I liked “Murder Most Foul”; it intrigued and moved. One of the chapters of my PhD was about Don Delillo’s Libra, and I did a lot of reading about the Kennedy assassination and Dallas in 1963, Jack Ruby and his dancers. So MMF really spoke to me. The similar-sounding “I Contain Multitudes” was all right, a bit too much the same, but I really wasn’t sure the rest of the forthcoming album would speak to me.
His voice is still shot. Some say it has improved following his American Songbook cover albums, but we’re grading on a curve here.
The album came out yesterday, and I’ve given it a couple of listens. As David Hepworth said on Twitter, nobody knows if a Dylan album is any good until it has been out at least a year. He’s got form when it comes to releasing things that people take decades coming to terms with. With an artist of his stature, you don’t just walk in and insta-fave. On the other hand, an awful lot of men (it is mostly men) of a certain age on Twitter and in the YouTube comments seem to be praising Rough and Rowdy Ways to the skies.
Of the seven new songs I hadn’t heard before, I really like four of them, and of the other three I only really didn’t like one. To be fair, this is a pretty good hit rate, because I’m an inveterate track skipper. Back in the day when I did play vinyl and CDs, I would be leaping to lift the needle over songs even on records like Blood on the Tracks. I’ve rarely liked a whole album by anybody.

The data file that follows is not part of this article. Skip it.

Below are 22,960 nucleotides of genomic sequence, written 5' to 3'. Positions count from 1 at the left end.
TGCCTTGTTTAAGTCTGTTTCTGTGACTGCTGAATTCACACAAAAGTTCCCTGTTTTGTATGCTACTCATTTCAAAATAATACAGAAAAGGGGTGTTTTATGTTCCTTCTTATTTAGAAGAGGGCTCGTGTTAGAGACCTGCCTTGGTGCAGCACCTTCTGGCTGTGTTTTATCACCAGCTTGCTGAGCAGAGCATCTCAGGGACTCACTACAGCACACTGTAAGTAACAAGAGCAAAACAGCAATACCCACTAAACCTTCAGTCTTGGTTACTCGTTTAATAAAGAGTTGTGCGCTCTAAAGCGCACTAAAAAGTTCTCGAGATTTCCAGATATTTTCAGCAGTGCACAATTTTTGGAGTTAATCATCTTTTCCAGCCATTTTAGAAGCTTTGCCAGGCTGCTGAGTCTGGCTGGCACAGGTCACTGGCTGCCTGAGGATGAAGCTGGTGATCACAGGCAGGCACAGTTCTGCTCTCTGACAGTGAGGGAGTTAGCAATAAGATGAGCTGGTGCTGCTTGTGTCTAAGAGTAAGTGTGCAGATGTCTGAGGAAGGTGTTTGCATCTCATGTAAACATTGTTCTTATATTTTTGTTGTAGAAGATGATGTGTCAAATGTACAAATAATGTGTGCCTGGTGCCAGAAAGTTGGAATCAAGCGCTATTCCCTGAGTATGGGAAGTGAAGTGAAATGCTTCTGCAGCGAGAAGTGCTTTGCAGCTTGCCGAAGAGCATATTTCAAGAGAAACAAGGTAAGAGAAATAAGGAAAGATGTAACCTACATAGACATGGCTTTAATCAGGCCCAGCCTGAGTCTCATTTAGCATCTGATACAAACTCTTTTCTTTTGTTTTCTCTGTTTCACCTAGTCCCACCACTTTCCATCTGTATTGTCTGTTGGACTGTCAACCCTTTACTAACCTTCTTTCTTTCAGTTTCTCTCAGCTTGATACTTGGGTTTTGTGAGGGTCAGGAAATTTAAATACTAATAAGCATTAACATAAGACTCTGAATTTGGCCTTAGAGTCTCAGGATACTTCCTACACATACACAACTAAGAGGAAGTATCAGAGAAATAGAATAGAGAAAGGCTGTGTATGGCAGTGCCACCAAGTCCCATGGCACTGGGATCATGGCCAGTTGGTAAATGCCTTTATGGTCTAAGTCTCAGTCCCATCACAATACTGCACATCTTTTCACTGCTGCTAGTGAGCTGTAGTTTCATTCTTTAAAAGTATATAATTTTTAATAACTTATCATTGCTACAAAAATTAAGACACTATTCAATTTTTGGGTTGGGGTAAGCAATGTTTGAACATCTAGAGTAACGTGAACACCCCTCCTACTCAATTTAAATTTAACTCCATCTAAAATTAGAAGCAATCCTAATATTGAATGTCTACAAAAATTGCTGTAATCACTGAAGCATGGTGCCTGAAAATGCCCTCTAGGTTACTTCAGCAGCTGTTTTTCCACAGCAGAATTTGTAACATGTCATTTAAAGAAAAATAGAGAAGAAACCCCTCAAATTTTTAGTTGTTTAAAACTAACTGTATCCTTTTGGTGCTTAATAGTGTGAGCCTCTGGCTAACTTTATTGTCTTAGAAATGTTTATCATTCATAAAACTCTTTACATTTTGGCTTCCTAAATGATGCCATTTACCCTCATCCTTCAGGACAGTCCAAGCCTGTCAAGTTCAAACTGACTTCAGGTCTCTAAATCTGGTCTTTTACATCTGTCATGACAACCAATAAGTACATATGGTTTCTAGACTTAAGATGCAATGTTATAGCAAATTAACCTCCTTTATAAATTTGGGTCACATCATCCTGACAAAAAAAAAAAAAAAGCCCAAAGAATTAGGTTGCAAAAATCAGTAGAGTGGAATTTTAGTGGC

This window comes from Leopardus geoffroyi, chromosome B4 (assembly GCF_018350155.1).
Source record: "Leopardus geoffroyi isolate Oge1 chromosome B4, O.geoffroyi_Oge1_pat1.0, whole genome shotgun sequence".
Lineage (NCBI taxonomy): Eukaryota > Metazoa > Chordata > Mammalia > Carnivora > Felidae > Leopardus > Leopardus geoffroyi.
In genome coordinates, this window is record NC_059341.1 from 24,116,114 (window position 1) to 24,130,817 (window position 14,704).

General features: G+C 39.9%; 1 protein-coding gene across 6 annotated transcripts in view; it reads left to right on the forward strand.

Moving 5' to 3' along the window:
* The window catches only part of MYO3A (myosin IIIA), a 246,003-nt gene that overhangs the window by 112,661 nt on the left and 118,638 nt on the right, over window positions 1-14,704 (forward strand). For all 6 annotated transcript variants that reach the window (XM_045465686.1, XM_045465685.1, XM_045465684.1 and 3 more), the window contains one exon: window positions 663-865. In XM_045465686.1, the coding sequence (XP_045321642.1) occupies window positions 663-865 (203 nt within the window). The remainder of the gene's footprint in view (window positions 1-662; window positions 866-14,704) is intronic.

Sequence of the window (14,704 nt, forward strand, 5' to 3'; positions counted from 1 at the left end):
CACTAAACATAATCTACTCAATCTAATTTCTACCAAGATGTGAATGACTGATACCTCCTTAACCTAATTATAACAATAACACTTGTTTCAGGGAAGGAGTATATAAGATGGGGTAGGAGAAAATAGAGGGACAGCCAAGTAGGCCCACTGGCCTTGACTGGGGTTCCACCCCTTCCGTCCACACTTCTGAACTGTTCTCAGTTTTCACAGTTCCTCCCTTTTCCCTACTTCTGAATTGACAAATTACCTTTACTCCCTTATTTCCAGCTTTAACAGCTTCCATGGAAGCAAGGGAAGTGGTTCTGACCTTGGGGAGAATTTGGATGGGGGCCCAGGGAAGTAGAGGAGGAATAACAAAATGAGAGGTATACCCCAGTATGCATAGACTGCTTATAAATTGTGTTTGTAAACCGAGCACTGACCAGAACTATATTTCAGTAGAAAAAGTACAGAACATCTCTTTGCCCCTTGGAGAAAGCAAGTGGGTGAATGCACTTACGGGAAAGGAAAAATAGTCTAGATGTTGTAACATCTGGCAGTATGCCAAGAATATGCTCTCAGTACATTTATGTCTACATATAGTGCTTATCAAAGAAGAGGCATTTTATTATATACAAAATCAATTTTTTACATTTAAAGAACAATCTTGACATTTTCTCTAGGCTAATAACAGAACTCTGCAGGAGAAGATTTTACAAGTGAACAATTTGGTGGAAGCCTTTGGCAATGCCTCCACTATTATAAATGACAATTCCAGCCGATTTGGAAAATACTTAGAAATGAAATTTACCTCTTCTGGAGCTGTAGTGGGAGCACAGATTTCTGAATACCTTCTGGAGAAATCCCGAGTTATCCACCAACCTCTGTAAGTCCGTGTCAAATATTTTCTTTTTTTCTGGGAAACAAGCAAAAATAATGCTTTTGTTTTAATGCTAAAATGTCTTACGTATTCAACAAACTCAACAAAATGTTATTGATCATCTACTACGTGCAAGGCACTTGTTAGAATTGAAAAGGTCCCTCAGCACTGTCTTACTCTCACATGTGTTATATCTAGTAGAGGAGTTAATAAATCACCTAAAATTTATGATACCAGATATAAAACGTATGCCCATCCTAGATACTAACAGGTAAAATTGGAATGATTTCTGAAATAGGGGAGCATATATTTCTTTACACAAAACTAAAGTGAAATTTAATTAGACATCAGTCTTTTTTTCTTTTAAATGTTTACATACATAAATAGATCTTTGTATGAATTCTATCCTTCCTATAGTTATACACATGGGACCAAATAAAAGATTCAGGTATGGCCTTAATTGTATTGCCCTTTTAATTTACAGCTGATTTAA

Anyway, we’ll see, won’t we, if we all still like it in a year or so. I’ve got a couple of observations about what I’ve heard so far. The first is that the 9-minute “Key West (Philosopher Pirate)” is probably my favourite and it sounds uncannily like “Most of the Time” from Oh Mercy. Which is not a bad thing because I really like that track too.
The second is that “I’ve Made Up My Mind to Give Myself to You” has a title like an old Sinatra song, and really could have been written for Sinatra to sing. Dylan delivers it with an approximation of a cracked croon, and you could hear the latter-day Sinatra, the one who used to lean in to his own failing voice, doing it justice.